25 May 2014
Synthetic Biology: Promises and Perils
In May 2010, researchers at the J. Craig Venter Institute (JCVI) in San Diego announced the construction of the first “synthetic” organism, a bacterium powered by an artificially synthesized genome.1 While the de novo generation of life remains beyond scientific reach (the JCVI team transplanted the synthetic genome into an existing Mycoplasma recipient cell), the implications of Venter’s experimental success are profound. A milestone in the nascent field of synthetic biology, JCVI’s pioneering achievement has inspired prospects for the creation of highly customized genomes with agricultural, environmental, and pharmaceutical applications. Nonetheless, many years remain before these prospects can become commercial reality; Venter’s synthetic genome cost an estimated $40 million and was the product of over a decade of research. As technical barriers to engineering entire genomes are gradually overcome, the development of regulatory frameworks for mitigating potential risks associated with synthetic organisms will take precedence. These possible hazards extend beyond those posed by the microbes themselves to include the exploitation of synthetic biology for malicious purposes. The advancement of synthetic biology must therefore occur in the context of sustained and intensive dialogue across multiple sectors of society.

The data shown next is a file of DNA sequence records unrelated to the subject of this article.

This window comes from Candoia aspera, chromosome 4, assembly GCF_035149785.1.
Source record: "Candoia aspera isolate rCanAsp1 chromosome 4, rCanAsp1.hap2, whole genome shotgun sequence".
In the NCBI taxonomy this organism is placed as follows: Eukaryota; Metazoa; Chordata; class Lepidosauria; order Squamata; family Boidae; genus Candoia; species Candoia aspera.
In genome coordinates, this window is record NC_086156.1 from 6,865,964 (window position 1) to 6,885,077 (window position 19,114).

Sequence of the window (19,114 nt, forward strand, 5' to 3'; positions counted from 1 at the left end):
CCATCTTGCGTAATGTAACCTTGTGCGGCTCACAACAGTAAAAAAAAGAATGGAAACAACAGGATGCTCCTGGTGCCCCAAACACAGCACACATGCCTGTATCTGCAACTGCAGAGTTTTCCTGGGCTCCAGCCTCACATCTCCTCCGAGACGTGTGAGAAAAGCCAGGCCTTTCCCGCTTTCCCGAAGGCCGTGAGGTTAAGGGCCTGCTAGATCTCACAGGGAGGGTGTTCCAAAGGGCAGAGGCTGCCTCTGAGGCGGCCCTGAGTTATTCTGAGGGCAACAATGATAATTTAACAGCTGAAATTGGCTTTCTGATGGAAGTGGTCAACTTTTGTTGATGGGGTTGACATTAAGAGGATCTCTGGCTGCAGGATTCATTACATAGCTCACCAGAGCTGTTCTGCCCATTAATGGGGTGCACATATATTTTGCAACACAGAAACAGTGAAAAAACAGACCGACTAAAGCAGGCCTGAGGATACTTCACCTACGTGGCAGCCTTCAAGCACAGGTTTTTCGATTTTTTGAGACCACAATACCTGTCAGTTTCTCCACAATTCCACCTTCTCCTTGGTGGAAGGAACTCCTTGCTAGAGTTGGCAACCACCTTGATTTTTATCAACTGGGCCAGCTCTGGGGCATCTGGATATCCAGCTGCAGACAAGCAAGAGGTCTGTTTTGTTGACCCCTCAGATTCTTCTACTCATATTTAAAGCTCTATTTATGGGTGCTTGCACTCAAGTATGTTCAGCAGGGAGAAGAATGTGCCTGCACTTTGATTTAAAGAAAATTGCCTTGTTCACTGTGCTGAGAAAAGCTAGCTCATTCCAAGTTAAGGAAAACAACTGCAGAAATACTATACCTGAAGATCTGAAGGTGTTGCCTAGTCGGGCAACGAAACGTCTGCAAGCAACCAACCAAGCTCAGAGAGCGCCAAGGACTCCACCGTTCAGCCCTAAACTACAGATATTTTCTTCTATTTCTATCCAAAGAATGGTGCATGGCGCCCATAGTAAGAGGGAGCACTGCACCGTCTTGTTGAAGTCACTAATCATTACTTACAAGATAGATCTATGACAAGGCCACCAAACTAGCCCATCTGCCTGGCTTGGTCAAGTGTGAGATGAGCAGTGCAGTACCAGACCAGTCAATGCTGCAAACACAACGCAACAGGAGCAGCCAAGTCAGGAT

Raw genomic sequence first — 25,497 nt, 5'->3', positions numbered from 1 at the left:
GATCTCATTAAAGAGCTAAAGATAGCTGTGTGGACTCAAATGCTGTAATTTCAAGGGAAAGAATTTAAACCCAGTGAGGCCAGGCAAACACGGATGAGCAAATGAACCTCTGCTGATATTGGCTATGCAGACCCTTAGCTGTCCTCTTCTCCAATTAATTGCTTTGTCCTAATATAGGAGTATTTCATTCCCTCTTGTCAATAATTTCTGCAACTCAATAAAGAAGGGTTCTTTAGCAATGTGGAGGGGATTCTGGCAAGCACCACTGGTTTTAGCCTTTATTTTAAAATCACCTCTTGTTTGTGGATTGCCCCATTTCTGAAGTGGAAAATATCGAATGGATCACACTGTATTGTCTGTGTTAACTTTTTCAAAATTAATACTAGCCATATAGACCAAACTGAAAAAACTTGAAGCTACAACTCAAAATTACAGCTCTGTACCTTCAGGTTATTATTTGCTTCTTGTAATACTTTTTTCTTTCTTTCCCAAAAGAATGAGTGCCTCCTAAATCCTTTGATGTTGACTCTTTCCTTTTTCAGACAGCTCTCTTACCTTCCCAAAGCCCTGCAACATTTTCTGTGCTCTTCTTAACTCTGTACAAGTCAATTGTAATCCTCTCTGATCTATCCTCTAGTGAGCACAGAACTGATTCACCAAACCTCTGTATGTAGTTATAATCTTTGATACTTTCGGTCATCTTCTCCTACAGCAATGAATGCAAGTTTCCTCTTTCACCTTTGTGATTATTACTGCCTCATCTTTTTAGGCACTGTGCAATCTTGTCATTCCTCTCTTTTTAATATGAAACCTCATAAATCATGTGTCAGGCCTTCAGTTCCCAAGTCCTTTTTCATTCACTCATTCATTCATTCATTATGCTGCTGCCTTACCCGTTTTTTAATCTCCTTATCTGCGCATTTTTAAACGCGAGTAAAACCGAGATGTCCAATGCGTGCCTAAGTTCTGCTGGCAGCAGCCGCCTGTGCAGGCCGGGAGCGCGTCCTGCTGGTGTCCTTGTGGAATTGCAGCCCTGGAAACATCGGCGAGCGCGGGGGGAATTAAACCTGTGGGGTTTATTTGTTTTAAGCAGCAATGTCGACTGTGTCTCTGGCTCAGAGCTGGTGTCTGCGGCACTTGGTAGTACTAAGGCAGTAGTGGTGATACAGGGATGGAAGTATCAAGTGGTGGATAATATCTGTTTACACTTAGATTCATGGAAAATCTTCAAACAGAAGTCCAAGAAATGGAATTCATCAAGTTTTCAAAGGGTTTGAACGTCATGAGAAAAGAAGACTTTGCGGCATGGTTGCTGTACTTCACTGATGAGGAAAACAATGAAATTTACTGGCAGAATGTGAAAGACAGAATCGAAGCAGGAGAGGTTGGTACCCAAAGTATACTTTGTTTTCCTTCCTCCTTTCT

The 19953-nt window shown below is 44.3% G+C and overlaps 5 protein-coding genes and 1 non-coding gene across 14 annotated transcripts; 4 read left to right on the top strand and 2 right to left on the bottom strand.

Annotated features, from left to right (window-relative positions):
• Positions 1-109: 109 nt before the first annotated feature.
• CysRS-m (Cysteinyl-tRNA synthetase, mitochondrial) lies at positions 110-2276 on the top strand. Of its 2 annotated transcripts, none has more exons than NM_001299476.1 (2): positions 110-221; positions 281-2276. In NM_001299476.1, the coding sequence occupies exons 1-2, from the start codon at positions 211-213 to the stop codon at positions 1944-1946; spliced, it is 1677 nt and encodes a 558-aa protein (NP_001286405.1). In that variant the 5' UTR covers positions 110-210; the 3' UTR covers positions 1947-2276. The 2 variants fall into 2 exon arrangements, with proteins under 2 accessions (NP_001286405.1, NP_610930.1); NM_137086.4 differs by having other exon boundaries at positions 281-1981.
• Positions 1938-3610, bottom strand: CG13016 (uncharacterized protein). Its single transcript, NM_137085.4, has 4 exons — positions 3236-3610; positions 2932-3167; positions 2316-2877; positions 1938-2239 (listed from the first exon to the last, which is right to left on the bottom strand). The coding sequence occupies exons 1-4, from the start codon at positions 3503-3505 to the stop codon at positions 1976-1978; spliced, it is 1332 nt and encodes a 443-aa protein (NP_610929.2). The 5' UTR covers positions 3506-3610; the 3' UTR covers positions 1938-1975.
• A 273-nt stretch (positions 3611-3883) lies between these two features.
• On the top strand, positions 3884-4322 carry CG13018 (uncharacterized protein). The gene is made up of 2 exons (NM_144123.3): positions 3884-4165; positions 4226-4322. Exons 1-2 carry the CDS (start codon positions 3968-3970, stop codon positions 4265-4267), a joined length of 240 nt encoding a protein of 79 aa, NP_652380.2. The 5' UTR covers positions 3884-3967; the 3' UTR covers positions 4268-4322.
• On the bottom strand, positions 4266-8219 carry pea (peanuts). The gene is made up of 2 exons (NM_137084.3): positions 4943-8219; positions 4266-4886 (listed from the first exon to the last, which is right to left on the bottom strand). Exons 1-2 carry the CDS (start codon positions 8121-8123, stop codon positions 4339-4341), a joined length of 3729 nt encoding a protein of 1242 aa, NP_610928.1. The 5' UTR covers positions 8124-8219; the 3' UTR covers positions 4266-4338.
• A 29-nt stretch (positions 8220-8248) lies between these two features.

When fully realized, synthetic genomics will revolutionize the manufacture of pharmaceutical products and offer innovative solutions to pressing environmental problems. Foremost, the ability to routinely construct and integrate custom genomes will facilitate the development of novel therapeutics. Researchers have already engineered artificial adenoviruses that target cancer cells in culture, and similar approaches involving the introduction of synthetic gene constructs to E. coli are currently being explored.2 Other foreseeable clinical applications include the treatment of bacterial infections with viruses engineered to attack antibiotic-resistant strains and sophisticated behavioral and phenotypic control of cells implanted for regenerative purposes.3 Synthetic genomics will also allow for biosynthesis of conventional drugs and vaccines, reducing the costs associated with these lifesaving products. Moreover, approaches derived from synthetic biology will help address an array of environmental challenges. One strategy entails equipping microbes with synthetic gene circuits for the detection of heavy metals and pesticides. Such contaminants can then be degraded by organisms whose artificial genomes encode the requisite biochemical pathway. Synthetic organisms may also alleviate environmental impacts associated with producing certain chemicals. In 2011, researchers at Genomatica (also in San Diego) successfully constructed an E. coli strain capable of synthesizing 1,4-butanediol, an industrially relevant compound not produced...